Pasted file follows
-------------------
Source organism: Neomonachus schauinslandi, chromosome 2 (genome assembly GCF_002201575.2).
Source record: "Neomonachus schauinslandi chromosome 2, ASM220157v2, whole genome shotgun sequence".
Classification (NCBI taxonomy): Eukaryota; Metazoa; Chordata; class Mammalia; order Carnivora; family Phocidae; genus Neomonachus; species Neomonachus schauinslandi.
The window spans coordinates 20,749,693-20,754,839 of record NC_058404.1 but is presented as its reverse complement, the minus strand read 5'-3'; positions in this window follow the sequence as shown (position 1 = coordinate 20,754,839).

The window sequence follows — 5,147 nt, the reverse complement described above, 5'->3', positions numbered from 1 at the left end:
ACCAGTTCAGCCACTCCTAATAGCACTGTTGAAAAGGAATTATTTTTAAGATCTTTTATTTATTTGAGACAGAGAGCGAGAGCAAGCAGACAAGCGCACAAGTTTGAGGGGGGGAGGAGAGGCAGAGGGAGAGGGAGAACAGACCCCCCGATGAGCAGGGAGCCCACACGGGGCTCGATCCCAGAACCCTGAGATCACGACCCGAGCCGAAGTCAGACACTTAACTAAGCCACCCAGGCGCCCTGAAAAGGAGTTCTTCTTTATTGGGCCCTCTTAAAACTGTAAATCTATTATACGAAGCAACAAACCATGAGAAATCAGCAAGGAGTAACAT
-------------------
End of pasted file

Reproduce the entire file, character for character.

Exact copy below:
Source organism: Neomonachus schauinslandi, chromosome 2 (genome assembly GCF_002201575.2).
Source record: "Neomonachus schauinslandi chromosome 2, ASM220157v2, whole genome shotgun sequence".
Classification (NCBI taxonomy): Eukaryota; Metazoa; Chordata; class Mammalia; order Carnivora; family Phocidae; genus Neomonachus; species Neomonachus schauinslandi.
The window spans coordinates 20,749,693-20,754,839 of record NC_058404.1 but is presented as its reverse complement, the minus strand read 5'-3'; positions in this window follow the sequence as shown (position 1 = coordinate 20,754,839).

The window sequence follows — 5,147 nt, the reverse complement described above, 5'->3', positions numbered from 1 at the left end:
ACCAGTTCAGCCACTCCTAATAGCACTGTTGAAAAGGAATTATTTTTAAGATCTTTTATTTATTTGAGACAGAGAGCGAGAGCAAGCAGACAAGCGCACAAGTTTGAGGGGGGGAGGAGAGGCAGAGGGAGAGGGAGAACAGACCCCCCGATGAGCAGGGAGCCCACACGGGGCTCGATCCCAGAACCCTGAGATCACGACCCGAGCCGAAGTCAGACACTTAACTAAGCCACCCAGGCGCCCTGAAAAGGAGTTCTTCTTTATTGGGCCCTCTTAAAACTGTAAATCTATTATACGAAGCAACAAACCATGAGAAATCAGCAAGGAGTAACAT